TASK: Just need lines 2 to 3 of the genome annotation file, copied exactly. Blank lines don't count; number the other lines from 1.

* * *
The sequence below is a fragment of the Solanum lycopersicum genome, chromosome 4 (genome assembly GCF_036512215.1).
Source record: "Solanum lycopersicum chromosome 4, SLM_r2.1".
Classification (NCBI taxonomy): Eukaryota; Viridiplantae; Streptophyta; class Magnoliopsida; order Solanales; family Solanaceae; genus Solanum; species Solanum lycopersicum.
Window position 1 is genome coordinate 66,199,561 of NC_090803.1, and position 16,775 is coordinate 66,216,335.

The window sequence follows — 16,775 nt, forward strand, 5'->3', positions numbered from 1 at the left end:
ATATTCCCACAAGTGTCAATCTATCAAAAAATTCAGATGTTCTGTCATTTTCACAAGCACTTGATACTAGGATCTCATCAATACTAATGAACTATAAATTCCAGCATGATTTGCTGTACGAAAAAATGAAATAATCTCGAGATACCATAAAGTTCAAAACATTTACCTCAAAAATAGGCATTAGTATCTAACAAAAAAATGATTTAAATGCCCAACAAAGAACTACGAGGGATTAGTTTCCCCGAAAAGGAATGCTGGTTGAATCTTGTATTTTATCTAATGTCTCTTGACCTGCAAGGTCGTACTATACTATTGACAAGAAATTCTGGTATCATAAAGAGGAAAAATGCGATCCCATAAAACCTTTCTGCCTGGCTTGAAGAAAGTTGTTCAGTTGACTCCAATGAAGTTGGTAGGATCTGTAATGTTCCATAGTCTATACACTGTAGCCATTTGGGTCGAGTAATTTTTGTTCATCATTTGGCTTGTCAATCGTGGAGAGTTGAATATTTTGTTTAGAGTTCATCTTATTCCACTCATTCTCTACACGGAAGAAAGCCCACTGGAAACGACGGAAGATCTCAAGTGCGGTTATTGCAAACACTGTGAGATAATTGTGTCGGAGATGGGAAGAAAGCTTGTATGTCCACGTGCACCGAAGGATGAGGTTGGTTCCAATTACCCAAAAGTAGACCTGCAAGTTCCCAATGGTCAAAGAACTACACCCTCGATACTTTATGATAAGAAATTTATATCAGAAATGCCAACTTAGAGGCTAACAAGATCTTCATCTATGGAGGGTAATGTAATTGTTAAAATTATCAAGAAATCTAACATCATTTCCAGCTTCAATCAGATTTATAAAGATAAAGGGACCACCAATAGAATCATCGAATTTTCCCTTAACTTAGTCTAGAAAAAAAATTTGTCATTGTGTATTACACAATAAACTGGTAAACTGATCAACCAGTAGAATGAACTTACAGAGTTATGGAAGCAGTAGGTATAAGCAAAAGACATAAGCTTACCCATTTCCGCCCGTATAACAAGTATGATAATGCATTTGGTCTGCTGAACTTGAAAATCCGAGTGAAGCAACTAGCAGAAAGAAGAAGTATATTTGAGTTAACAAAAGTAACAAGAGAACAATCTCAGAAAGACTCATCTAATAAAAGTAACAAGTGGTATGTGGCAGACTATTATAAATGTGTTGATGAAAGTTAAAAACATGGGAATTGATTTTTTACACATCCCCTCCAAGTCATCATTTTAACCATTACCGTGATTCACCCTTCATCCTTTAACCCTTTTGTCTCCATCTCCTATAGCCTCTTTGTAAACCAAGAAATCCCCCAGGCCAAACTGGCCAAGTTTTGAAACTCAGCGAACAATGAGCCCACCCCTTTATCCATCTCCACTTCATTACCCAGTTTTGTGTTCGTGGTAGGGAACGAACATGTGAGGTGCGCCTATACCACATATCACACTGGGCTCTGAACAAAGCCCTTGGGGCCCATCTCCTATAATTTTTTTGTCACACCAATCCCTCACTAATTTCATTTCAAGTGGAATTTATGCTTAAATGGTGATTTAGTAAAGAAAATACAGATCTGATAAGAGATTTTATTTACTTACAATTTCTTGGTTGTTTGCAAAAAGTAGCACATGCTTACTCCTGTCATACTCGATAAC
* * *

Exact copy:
Source record: "Solanum lycopersicum chromosome 4, SLM_r2.1".
Classification (NCBI taxonomy): Eukaryota; Viridiplantae; Streptophyta; class Magnoliopsida; order Solanales; family Solanaceae; genus Solanum; species Solanum lycopersicum.